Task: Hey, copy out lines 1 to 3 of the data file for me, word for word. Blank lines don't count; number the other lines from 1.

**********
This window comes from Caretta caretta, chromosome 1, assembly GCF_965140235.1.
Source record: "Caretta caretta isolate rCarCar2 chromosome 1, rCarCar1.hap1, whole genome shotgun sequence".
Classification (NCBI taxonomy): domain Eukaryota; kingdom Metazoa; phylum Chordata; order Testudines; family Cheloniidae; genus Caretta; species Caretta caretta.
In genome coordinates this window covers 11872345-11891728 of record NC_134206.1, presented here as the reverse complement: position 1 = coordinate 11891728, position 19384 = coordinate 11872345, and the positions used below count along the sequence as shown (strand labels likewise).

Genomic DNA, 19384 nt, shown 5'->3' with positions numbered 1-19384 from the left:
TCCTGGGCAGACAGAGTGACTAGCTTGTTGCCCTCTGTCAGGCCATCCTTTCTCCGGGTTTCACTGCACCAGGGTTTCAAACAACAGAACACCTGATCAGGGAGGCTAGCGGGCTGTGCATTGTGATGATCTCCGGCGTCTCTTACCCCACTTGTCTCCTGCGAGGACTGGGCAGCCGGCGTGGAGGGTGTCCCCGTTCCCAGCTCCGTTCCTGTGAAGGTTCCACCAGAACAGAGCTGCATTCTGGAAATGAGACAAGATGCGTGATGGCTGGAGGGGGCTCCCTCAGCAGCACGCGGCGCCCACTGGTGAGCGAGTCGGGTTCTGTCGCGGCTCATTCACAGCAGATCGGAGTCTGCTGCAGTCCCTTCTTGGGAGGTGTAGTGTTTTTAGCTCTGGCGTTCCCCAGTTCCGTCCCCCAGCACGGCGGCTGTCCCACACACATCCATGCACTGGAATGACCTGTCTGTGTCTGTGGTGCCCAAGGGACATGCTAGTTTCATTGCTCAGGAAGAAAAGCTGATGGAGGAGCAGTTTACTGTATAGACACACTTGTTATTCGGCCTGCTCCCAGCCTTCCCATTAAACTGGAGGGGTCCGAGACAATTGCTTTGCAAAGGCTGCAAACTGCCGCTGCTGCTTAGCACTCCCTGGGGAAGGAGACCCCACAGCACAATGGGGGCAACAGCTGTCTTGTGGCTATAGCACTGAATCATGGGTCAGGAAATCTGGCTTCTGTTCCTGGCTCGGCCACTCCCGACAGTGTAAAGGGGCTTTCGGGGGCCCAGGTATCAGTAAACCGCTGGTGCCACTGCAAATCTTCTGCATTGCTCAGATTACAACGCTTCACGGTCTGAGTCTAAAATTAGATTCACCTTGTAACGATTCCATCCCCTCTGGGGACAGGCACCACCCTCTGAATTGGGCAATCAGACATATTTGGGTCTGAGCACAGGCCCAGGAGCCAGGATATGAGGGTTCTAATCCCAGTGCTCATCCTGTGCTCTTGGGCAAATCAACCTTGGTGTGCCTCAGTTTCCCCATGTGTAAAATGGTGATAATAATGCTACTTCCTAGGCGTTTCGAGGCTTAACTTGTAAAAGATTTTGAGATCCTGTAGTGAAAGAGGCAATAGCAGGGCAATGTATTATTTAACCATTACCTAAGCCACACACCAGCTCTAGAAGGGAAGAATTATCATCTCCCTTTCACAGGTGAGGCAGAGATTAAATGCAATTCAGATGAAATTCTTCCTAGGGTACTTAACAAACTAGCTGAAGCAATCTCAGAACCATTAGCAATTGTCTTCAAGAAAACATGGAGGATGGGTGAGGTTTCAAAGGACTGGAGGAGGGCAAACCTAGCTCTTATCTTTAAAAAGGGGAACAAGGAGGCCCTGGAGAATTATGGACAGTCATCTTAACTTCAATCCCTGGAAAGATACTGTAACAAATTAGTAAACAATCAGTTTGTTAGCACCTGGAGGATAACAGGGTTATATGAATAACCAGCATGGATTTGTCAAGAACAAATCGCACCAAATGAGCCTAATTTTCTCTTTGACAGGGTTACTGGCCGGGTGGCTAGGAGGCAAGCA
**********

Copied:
This window comes from Caretta caretta, chromosome 1, assembly GCF_965140235.1.
Source record: "Caretta caretta isolate rCarCar2 chromosome 1, rCarCar1.hap1, whole genome shotgun sequence".
Classification (NCBI taxonomy): domain Eukaryota; kingdom Metazoa; phylum Chordata; order Testudines; family Cheloniidae; genus Caretta; species Caretta caretta.